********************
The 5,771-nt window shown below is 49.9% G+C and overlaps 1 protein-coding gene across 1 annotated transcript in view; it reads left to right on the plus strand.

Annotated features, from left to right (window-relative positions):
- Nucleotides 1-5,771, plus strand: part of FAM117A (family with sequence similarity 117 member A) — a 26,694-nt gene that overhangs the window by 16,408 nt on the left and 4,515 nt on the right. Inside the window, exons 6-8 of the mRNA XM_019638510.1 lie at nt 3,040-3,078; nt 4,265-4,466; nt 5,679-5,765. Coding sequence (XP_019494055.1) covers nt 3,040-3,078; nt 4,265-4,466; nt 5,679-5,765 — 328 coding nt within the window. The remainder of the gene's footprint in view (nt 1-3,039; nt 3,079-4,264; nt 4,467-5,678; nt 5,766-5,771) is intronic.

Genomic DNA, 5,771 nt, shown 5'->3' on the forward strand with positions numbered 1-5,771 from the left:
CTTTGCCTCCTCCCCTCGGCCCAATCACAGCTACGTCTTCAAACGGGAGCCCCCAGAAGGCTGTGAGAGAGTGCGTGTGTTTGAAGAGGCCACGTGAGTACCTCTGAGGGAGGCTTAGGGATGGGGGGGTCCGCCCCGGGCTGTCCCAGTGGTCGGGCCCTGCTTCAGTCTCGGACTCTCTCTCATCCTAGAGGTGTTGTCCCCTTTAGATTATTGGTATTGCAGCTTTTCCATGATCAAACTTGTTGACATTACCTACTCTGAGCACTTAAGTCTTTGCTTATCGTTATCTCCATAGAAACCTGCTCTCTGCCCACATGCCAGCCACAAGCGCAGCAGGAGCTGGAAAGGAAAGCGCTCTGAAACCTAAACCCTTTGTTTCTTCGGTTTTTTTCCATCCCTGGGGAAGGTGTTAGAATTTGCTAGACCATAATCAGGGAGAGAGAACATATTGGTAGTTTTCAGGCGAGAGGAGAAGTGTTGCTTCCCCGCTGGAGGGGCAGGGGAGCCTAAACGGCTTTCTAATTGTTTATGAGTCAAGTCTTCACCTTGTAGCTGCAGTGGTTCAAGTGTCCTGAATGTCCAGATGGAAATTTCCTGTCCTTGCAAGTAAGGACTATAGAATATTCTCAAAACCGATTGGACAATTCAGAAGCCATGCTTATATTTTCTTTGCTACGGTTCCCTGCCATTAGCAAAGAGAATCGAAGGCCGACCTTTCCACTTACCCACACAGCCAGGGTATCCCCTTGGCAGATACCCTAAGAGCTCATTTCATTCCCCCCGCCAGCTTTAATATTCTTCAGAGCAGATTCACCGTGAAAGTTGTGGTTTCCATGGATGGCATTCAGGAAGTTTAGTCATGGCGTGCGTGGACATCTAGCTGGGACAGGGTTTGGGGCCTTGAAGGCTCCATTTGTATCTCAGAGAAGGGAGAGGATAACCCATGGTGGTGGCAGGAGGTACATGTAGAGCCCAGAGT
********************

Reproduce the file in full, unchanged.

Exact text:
The 5,771-nt window shown below is 49.9% G+C and overlaps 1 protein-coding gene across 1 annotated transcript in view; it reads left to right on the plus strand.

Annotated features, from left to right (window-relative positions):
- Nucleotides 1-5,771, plus strand: part of FAM117A (family with sequence similarity 117 member A) — a 26,694-nt gene that overhangs the window by 16,408 nt on the left and 4,515 nt on the right. Inside the window, exons 6-8 of the mRNA XM_019638510.1 lie at nt 3,040-3,078; nt 4,265-4,466; nt 5,679-5,765. Coding sequence (XP_019494055.1) covers nt 3,040-3,078; nt 4,265-4,466; nt 5,679-5,765 — 328 coding nt within the window. The remainder of the gene's footprint in view (nt 1-3,039; nt 3,079-4,264; nt 4,467-5,678; nt 5,766-5,771) is intronic.

Genomic DNA, 5,771 nt, shown 5'->3' on the forward strand with positions numbered 1-5,771 from the left:
CTTTGCCTCCTCCCCTCGGCCCAATCACAGCTACGTCTTCAAACGGGAGCCCCCAGAAGGCTGTGAGAGAGTGCGTGTGTTTGAAGAGGCCACGTGAGTACCTCTGAGGGAGGCTTAGGGATGGGGGGGTCCGCCCCGGGCTGTCCCAGTGGTCGGGCCCTGCTTCAGTCTCGGACTCTCTCTCATCCTAGAGGTGTTGTCCCCTTTAGATTATTGGTATTGCAGCTTTTCCATGATCAAACTTGTTGACATTACCTACTCTGAGCACTTAAGTCTTTGCTTATCGTTATCTCCATAGAAACCTGCTCTCTGCCCACATGCCAGCCACAAGCGCAGCAGGAGCTGGAAAGGAAAGCGCTCTGAAACCTAAACCCTTTGTTTCTTCGGTTTTTTTCCATCCCTGGGGAAGGTGTTAGAATTTGCTAGACCATAATCAGGGAGAGAGAACATATTGGTAGTTTTCAGGCGAGAGGAGAAGTGTTGCTTCCCCGCTGGAGGGGCAGGGGAGCCTAAACGGCTTTCTAATTGTTTATGAGTCAAGTCTTCACCTTGTAGCTGCAGTGGTTCAAGTGTCCTGAATGTCCAGATGGAAATTTCCTGTCCTTGCAAGTAAGGACTATAGAATATTCTCAAAACCGATTGGACAATTCAGAAGCCATGCTTATATTTTCTTTGCTACGGTTCCCTGCCATTAGCAAAGAGAATCGAAGGCCGACCTTTCCACTTACCCACACAGCCAGGGTATCCCCTTGGCAGATACCCTAAGAGCTCATTTCATTCCCCCCGCCAGCTTTAATATTCTTCAGAGCAGATTCACCGTGAAAGTTGTGGTTTCCATGGATGGCATTCAGGAAGTTTAGTCATGGCGTGCGTGGACATCTAGCTGGGACAGGGTTTGGGGCCTTGAAGGCTCCATTTGTATCTCAGAGAAGGGAGAGGATAACCCATGGTGGTGGCAGGAGGTACATGTAGAGCCCAGAGT